Greater gliders are found along the eastern coast of the Australian mainland, from eastern Queensland to southern Victoria (Nowak, 1999; Troughton, 1966).
Greater gliders are generally restricted to fairly expansive tall eucalyptus forests, and are never found in the rainforest (Grzimek, 1990). Patches of old growth must be at least 20 ha to sustain a population (Possingham, et al. 1994). Greater gliders are associated with high basal areas of over-story, and they need large patch sizes of old-growth forest. They are most often found in sites containing many trees with hollows. A single glider may use 4-18 den sites (Incoll et al., 2001; Lindenmayer et al., 1993).
Greater gliders are the largest of the gliding possums. Females have a well-developed pouch and two mammae. P. volans are about the size of a domestic cat, weighing 1-1.5 kg as adults. The head and body length is 300-480 mm and the tail is 450-550 mm long (Nowak, 1999). These marsupials have a short snout and large round ears covered by thick fur (Strahan, 1995). The patagium, which is also covered with fur, extends from the knee to the elbow, (unlike the Petauridae, in which it extends from the ankle to the wrist), giving the glider a triangular shape when in the air (Berra, 1998). The long, furred tail, which is not prehensile, is used as a rudder (Grzimek, 1972). Color varies more than that of any other marsupial. The very long, dense fur is typically brownish-black, but can range from pure black with a creamy underside, to dusky browns and grays, cinnamon, red, yellow, and completely white (Grzimek, 1972; Troughton,1966).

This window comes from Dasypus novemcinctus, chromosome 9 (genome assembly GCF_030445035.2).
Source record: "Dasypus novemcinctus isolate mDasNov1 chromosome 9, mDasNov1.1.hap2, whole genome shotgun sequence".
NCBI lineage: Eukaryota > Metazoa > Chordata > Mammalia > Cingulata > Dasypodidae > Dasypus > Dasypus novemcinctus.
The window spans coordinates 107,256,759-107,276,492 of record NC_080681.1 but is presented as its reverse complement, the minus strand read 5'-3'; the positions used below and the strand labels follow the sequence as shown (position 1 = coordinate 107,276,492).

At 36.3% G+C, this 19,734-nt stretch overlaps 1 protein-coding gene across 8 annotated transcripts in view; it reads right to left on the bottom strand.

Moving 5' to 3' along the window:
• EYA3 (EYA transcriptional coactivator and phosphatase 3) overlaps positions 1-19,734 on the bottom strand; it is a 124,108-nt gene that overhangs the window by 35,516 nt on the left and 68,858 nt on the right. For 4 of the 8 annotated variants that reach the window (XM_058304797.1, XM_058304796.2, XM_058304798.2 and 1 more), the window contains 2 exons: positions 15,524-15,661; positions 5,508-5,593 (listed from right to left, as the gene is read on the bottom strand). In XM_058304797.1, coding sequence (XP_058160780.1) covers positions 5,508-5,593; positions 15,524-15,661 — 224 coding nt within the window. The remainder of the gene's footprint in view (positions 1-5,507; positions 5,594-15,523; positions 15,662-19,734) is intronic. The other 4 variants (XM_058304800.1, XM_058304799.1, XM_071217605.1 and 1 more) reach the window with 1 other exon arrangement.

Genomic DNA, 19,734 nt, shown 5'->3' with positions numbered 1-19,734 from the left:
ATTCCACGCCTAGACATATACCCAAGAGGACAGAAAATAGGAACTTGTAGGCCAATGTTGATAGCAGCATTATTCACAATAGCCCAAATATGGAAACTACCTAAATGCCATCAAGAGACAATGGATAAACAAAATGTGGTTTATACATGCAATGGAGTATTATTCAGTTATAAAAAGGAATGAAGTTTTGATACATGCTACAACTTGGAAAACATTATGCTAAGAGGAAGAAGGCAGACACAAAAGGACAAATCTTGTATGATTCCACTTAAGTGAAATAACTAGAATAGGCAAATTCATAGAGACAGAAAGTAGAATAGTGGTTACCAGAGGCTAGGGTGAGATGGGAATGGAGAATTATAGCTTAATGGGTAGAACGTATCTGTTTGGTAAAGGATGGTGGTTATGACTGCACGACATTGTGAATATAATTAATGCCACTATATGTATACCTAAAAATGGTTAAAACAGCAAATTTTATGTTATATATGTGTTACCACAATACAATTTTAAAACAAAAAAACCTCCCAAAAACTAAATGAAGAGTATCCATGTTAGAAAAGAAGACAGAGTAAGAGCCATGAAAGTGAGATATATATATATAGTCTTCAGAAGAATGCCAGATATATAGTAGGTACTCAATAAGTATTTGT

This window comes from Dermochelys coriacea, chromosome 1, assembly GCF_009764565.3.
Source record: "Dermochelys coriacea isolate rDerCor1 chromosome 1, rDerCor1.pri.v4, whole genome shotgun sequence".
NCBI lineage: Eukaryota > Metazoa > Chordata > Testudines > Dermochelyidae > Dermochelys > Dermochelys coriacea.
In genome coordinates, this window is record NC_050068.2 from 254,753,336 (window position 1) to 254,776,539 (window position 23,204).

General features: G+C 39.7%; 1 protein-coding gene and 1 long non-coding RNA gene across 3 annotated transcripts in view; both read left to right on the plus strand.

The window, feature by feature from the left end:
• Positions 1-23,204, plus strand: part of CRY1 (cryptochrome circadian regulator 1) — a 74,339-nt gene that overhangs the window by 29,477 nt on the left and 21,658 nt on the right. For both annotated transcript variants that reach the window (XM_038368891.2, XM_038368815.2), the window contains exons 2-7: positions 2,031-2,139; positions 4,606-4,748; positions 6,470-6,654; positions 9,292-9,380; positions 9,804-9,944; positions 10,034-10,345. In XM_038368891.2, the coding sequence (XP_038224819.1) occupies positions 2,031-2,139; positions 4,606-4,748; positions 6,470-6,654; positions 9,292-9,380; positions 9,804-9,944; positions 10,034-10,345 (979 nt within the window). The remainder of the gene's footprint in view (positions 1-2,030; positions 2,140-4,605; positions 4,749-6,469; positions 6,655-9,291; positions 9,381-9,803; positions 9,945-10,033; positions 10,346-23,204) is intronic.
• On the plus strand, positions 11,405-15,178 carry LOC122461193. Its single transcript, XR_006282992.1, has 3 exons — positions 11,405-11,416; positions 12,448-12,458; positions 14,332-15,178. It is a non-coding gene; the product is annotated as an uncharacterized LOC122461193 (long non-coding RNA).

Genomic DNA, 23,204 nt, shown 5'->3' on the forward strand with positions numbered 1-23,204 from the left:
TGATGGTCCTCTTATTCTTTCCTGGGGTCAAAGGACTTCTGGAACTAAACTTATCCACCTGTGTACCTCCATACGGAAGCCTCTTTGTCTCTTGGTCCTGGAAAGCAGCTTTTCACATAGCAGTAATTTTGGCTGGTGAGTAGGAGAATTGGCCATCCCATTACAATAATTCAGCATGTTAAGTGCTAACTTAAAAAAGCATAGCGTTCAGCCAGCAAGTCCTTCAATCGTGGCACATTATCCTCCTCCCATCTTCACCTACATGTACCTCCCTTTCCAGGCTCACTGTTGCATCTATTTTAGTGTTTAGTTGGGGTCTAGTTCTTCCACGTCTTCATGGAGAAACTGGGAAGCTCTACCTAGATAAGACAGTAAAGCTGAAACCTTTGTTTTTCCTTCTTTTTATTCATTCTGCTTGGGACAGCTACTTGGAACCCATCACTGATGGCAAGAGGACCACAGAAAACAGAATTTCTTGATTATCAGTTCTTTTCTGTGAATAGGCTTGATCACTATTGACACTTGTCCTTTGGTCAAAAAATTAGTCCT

Males and females will normally share a den from the onset of breeding until the young emerge from the pouch (Strahan, 1995). Some males are monogamous while others are bigamous, although there is no paternal care given to the young (Nowak, 1999).
Breeding season begins in March, and a single young is born between April and June. The offspring rides in the mother’s pouch until September, suckling on one of the two teats, then rides on the mother’s back until November or December. In January it reaches the age of independence. Sexually maturity is reached at two years of age. Until weaning, approximately half of the offspring produced are male. After the weaning period, the proportion of the population that is male drops precipitously to 39% (Hand, 1990; Tyndale-Biscoe and Smith, 1969).
As in all marsupials, the young are born highly altricial in most respects. Development must be completed in the mother's pouch, rather than in the uterus, as it is in placental mammals. The single offspring is nursed in the pouch until September, when the young glider emerges at 150 g to ride on its mother’s back. In November-December, when about 300 g, the young leaves its mother’s back and becomes more independent. In January, at about 600 g, the young is able to live independently. (Tyndale-Biscoe and Smith, 1969).
Longevity may be up to 15 years in the wild (Nowak, 1999).
Gliders are solitary arboreal animals, with a home range of 1-2.2 ha. Home ranges of females overlap, whereas males maintain separate territories (Incoll et al., 2001). They nest in hollows high up in both living and dead trees. The hollows are occasionally lined with strips of bark or layers of leaves (Troughton, 1966). P. volans may transport nesting material rolled-up in their tails (Nowak, 1999).
Greater gliders are clumsy and slow on the ground, but they are at home in the trees and in the air. During gliding, they bend their forearms, with the hands almost meeting in front of the chest (Grzimek, 1972; Nowak, 1999). They use their long, furred tail as a rudder (Troughton, 1966).